Is political compromise a sin or virtue?
The dysfunctionality of the American and Philippine political systems can best be comprehended in their contrasting definitions of political compromise. In one system, it’s a sin; in the other, a virtue.
In Washington DC last September 17, the US Senate voted 58 to 40 to pass the American Veterans Jobs Bill that would provide $1 billion over 5 years to create a Veterans Job Corps that would put tens of thousands of veterans back to work at a time when one in four of them are unemployed.
On March 29, 2012, the US Senate voted 51-47 to remove $4 billion in annual tax breaks to the big oil companies at a time when these companies are reaping record profits and have no need for this form of “corporate welfare”.
On April 16, 2012, the Senate voted 51 – 45 to pass the Buffet Rule which requires that people making over $1 million a year should pay at least 30% in taxes. It was named after billionaire Warren Buffet who complained that his secretary was paying more in taxes, as a percentage of her gross income, than he was.
On December 18, 2010, the Senate voted overwhelmingly (55-41) in favor of the Dream Act that would allow undocumented immigrants who came to the United States as children to gain legal status. One Filipino American newspaper estimated the number of Filipino children in the US who would benefit from this bill at 500,000.
Though all these bills received the votes of the majority of senators, they failed to pass because the Republicans in each instance invoked the cloture rule that required a vote of 60 senators to avoid a Republican filibuster.
Republican Senate Minority Leader Mitch McConnell candidly explained to Fox News’ Bret Baier that his goal from the first day of President Barack Obama’s administration has been to make him a one-term president. “That’s my single most important political goal, along with every active Republican in the country,” he said. More important to Sen. McConnell than getting the US economy back on track or providing jobs to millions of unemployed Americans.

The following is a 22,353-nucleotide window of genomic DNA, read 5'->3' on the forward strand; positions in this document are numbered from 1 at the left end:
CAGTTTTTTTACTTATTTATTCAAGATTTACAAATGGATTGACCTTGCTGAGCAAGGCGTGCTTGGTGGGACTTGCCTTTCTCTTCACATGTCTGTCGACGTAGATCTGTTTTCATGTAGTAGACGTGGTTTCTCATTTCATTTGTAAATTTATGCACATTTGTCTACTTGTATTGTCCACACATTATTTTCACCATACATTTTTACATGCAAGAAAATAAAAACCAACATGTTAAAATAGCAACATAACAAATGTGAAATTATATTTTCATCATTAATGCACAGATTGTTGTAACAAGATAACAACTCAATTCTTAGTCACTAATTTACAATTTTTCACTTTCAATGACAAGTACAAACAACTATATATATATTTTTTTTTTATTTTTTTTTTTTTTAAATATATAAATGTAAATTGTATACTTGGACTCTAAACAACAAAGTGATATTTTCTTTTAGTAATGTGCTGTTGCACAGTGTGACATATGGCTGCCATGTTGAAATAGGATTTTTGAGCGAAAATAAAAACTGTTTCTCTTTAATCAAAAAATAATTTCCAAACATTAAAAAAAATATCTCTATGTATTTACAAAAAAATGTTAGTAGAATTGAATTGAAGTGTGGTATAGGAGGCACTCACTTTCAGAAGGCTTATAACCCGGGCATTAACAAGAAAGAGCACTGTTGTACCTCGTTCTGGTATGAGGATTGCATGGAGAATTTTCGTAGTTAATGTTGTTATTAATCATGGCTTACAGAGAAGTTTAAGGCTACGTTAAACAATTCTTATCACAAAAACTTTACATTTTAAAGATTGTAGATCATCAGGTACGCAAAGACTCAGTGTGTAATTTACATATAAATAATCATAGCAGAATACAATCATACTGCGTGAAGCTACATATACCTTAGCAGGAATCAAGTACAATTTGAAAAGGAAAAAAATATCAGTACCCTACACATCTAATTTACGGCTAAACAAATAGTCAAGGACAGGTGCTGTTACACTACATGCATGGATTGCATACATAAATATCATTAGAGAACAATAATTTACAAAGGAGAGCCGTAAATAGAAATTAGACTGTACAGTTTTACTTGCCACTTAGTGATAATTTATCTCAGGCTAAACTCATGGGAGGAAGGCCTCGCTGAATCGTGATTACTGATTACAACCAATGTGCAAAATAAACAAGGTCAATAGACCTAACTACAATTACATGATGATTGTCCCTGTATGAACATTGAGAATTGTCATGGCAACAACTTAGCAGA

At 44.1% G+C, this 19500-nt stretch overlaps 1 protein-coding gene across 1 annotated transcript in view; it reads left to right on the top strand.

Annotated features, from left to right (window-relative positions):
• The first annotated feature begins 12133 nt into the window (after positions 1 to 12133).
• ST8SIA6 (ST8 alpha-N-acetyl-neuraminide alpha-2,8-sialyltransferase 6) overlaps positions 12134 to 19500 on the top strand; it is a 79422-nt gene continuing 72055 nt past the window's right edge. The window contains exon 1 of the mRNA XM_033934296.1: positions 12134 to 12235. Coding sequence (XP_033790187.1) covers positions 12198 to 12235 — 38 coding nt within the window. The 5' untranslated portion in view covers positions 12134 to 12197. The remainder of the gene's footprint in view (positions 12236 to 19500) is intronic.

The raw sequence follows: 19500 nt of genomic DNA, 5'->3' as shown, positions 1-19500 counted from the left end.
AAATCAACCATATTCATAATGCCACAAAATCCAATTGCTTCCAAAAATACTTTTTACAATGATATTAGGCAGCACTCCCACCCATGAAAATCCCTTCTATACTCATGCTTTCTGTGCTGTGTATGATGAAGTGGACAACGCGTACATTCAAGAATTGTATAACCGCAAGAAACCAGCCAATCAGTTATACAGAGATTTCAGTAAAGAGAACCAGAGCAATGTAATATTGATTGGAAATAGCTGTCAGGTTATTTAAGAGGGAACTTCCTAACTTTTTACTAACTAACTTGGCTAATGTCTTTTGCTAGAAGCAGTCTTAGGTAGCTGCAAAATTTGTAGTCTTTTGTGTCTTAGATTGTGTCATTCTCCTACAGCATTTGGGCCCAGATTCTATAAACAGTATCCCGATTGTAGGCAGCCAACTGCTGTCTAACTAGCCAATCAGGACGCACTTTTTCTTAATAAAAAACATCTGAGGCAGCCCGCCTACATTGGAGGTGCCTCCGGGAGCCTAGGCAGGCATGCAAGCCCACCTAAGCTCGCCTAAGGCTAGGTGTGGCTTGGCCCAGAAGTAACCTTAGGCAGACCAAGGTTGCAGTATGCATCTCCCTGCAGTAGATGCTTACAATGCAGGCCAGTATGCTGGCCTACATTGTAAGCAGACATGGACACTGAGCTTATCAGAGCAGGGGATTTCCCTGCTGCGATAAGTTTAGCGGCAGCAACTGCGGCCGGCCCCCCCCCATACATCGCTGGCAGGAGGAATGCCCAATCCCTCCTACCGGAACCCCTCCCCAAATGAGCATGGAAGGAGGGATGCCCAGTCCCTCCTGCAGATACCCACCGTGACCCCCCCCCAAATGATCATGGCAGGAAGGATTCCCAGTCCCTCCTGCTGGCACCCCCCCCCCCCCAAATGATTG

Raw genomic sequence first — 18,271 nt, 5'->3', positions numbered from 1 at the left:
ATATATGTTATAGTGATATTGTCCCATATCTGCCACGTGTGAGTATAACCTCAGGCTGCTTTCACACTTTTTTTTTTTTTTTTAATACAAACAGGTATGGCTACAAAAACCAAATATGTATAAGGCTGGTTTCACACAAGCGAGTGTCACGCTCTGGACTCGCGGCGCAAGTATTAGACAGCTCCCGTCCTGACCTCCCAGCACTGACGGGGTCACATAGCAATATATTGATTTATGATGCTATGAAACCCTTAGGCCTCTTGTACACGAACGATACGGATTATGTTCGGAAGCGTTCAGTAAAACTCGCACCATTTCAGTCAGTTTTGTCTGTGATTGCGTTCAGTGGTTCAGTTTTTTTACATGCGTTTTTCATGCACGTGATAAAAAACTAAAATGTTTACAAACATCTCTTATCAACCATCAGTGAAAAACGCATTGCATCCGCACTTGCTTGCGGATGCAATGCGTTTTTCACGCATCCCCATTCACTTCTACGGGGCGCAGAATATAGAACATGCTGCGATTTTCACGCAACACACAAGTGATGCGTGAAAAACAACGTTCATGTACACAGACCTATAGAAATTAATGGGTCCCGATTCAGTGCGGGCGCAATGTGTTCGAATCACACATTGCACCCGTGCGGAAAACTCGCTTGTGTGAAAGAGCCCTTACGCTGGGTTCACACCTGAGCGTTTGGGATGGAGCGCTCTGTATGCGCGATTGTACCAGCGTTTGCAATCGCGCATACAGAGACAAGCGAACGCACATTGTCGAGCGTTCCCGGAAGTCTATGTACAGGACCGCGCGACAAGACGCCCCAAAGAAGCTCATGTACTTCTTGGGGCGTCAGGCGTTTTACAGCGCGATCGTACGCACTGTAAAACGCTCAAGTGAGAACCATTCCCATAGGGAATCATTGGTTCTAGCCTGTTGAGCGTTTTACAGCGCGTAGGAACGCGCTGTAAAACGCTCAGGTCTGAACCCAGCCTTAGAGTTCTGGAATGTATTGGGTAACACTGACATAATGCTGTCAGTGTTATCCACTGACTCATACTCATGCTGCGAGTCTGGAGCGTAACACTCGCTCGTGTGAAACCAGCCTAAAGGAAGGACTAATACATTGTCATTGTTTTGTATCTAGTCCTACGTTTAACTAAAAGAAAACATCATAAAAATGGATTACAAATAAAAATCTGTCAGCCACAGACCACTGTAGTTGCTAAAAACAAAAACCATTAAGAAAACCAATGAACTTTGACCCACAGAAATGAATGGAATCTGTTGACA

Political scientist Barbara Sinclair reported that during the 1960s, threatened or actual filibusters affected only 8 percent of major legislation in the US Senate. By the 1980s, it had risen to 27 percent. But under President Obama, Republican filibusters have soared to over 70 percent.
In sharp contrast to the uncompromising take-no-prisoners attitude of US Republicans, the candidates of the major Philippine political parties are interchangeable and their principles highly flexible.
On October 1, Philippine President Benigno S. Aquino III unveiled his administration’s National Unity Party (NUP) senatorial slate composed of candidates from a loose amalgamation of political parties (Liberal, Akbayan, Nacionalista, Nationalist People’s Coalition and Laban ng Demokratikong Pilipino).
The administration slate includes: Rep. Cynthia Villar, the wife of Aquino’s 2010 presidential opponent, Sen. Manny Villar; Sen. Alan Peter Cayetano, the son of the late Sen. Rene Cayetano, and brother of Sen. Pia Cayetano; Rep. Juan Edgardo Angara, son of Sen. Edgardo Angara; former Sen. Ramon Magsaysay II, the son of former president Ramon Magsaysay; Sen. Aquilino “Koko” Pimentel III, the son of former Sen. Nene Pimentel; and Paolo Benigno “Bam” Aquino IV, the nephew of Aquino.